If the model at a given stage of a project (a) does not satisfactorily explain or reproduce observations, showing systematic deviations or large mismatches between data and observations; or (b) its calibrated parameters are inconsistent with prior information and substantiated assumptions, then the first step of the modeling process, i.e., model conceptualization, needs to be repeated in view of the new information and experience gained from the previous analyses. Predictions made with multiple alternative models, which cover different model spaces, are more likely to adequately span outcomes in the real system, with the caveat that all of them may be nonbehavioral, i.e., are not acceptable in reproducing the observed behavior [38
Validation can be viewed as a critical review of the model-development process with the aim to demonstrate that the targeted prediction space is adequately delineated by an ensemble of model outputs. The acceptable shape and extent of the prediction space is determined by the purpose of the model—the more specific the modeling objectives are, the narrower the targeted prediction space is, and the more stringent the validation acceptance criteria are. The targeted prediction space may be represented by observations of the real system under conditions that are similar to those affecting the unknown behavior of interest.
The validation process is intended to reduce the number of conceptual models and their associated model spaces to a set of “behavioral models” [39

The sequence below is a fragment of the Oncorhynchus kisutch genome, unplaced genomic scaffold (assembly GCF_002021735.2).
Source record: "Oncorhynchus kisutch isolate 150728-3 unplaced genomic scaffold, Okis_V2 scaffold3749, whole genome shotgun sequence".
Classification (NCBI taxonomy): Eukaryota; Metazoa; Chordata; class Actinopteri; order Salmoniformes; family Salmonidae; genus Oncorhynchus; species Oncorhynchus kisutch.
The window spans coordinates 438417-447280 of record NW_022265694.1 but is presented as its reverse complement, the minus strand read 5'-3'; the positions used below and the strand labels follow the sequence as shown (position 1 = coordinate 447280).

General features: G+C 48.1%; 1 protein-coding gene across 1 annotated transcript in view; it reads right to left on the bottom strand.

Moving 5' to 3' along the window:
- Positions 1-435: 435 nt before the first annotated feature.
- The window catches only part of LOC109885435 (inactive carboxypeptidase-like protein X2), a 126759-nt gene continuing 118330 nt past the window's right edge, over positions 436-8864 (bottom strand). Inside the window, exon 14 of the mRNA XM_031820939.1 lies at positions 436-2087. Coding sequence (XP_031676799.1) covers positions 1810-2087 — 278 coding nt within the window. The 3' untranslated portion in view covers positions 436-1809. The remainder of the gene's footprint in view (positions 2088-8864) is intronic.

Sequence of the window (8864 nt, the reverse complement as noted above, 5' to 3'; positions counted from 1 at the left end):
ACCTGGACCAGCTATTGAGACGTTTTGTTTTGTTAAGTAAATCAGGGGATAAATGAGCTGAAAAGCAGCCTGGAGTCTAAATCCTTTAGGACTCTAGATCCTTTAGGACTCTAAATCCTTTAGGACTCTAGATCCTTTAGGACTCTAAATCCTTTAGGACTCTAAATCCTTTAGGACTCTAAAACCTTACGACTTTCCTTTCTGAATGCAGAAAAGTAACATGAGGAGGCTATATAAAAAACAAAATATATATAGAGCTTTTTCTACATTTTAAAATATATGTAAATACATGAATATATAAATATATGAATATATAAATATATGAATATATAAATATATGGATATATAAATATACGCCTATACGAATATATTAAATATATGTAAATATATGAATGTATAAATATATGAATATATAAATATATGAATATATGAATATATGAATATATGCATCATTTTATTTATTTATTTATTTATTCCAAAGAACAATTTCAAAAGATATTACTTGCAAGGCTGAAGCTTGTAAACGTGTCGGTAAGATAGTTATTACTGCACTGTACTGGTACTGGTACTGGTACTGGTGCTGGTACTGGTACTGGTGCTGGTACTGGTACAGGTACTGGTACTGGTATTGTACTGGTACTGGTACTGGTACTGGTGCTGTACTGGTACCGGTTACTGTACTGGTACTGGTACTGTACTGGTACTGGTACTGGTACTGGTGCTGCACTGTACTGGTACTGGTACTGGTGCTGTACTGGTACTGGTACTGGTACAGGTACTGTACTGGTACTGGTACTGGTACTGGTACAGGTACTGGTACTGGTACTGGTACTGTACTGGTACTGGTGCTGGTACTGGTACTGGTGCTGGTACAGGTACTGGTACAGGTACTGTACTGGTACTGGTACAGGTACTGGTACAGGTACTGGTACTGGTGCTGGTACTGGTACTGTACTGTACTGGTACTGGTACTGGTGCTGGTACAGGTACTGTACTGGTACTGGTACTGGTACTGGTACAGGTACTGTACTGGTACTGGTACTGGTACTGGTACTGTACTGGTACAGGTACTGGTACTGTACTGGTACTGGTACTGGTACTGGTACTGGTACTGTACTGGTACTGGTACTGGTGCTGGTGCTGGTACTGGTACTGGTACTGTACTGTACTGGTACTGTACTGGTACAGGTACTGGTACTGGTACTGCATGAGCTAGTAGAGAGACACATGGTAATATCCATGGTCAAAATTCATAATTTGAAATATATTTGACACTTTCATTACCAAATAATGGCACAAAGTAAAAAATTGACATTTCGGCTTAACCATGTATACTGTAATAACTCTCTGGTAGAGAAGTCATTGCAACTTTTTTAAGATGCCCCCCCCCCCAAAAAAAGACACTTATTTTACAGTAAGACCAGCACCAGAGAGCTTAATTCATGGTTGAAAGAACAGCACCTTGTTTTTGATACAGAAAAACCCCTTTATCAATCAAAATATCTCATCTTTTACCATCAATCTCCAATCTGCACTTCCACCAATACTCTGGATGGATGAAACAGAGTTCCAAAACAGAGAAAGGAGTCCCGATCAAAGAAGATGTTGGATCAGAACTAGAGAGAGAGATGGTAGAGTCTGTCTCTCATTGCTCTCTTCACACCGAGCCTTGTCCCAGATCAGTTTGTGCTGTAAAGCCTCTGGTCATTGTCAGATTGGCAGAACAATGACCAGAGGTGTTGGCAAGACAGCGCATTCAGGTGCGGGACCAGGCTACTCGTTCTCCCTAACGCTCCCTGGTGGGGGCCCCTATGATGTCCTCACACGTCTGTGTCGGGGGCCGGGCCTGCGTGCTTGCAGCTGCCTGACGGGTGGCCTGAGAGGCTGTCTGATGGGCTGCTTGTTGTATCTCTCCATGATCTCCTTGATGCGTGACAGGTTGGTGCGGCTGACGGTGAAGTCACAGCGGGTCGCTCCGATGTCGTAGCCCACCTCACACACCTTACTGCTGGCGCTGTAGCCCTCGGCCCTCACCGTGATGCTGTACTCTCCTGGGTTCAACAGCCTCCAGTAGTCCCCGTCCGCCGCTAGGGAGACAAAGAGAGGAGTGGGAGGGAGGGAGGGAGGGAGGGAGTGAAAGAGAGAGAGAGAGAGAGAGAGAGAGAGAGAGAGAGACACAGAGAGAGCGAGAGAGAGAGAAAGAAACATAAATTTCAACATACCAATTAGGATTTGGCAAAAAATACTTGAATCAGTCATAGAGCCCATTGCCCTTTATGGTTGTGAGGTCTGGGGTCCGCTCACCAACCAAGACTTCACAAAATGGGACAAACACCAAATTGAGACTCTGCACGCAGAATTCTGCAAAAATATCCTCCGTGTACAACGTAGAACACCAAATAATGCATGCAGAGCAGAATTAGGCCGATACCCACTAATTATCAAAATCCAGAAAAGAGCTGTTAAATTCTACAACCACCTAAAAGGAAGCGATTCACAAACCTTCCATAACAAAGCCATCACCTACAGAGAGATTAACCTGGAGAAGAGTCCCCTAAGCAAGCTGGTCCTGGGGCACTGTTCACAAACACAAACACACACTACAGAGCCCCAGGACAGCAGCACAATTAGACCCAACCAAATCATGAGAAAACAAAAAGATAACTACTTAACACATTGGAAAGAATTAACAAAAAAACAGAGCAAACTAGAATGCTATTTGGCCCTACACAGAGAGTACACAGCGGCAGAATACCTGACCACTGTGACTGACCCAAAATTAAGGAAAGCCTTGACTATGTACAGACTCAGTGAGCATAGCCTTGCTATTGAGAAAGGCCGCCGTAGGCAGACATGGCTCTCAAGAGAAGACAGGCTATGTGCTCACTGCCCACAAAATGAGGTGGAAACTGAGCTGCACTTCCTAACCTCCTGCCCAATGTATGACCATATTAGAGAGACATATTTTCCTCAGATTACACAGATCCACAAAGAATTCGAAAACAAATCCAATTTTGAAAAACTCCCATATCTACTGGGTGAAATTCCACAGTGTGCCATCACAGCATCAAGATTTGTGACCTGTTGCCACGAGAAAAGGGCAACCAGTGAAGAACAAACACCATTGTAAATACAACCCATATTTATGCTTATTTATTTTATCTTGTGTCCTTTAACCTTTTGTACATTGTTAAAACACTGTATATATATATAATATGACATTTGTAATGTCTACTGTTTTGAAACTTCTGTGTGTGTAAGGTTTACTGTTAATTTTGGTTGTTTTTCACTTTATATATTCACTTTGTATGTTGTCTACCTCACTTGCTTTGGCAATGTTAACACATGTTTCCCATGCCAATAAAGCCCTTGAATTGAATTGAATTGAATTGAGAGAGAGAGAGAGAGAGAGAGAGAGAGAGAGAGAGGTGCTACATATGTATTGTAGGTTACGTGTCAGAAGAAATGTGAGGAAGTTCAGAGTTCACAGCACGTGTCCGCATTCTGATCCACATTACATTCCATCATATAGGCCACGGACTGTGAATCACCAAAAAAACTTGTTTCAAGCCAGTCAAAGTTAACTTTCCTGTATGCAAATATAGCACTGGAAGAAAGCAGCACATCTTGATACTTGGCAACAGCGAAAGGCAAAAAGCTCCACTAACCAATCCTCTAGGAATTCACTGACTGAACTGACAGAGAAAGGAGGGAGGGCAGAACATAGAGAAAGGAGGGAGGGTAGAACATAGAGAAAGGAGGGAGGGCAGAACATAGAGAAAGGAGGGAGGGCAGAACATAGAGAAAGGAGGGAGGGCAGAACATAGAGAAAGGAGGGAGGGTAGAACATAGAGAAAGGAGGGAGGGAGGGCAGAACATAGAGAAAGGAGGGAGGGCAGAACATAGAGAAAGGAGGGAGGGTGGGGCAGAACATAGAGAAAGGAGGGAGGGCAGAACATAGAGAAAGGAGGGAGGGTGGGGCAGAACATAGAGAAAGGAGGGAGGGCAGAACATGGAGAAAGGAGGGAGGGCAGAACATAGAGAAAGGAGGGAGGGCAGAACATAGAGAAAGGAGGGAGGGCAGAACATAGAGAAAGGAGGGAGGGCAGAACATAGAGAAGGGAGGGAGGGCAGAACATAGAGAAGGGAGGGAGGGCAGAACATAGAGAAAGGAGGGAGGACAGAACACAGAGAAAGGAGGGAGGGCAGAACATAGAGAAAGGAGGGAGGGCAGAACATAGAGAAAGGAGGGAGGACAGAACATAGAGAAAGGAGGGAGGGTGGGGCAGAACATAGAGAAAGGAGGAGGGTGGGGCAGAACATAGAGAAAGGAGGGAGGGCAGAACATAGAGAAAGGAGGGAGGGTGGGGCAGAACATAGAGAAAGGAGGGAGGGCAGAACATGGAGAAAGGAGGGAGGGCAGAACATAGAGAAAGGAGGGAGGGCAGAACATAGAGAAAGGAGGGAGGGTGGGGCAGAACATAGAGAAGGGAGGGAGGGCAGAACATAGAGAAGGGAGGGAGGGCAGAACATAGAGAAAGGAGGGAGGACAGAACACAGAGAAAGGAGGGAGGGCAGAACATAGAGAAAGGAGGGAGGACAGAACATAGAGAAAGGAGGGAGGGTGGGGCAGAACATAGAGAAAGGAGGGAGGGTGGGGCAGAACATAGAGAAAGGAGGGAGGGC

], thus increasing the confidence in our assessment of the models’ strengths and limits [40
The concept of a model space and its evolution reveals that the object of validation is not a single numerical model, but the outcome produced by an ensemble of models. As each alternative model has its distinct model space, the prediction space is considerably wider if multiple models and their uncertainties are considered. If predictions made with alternative conceptualizations and methods do not diverge, but instead occupy a sufficiently small prediction space, then higher confidence can be gained that the ensemble of these predictions can be used as the basis for decision making [41
In this view, the object of validation is the model prediction space—rather than the models that define it. The shortened term “model validation” as used here shall refer to this model-development process and the interpretation outlined in this section.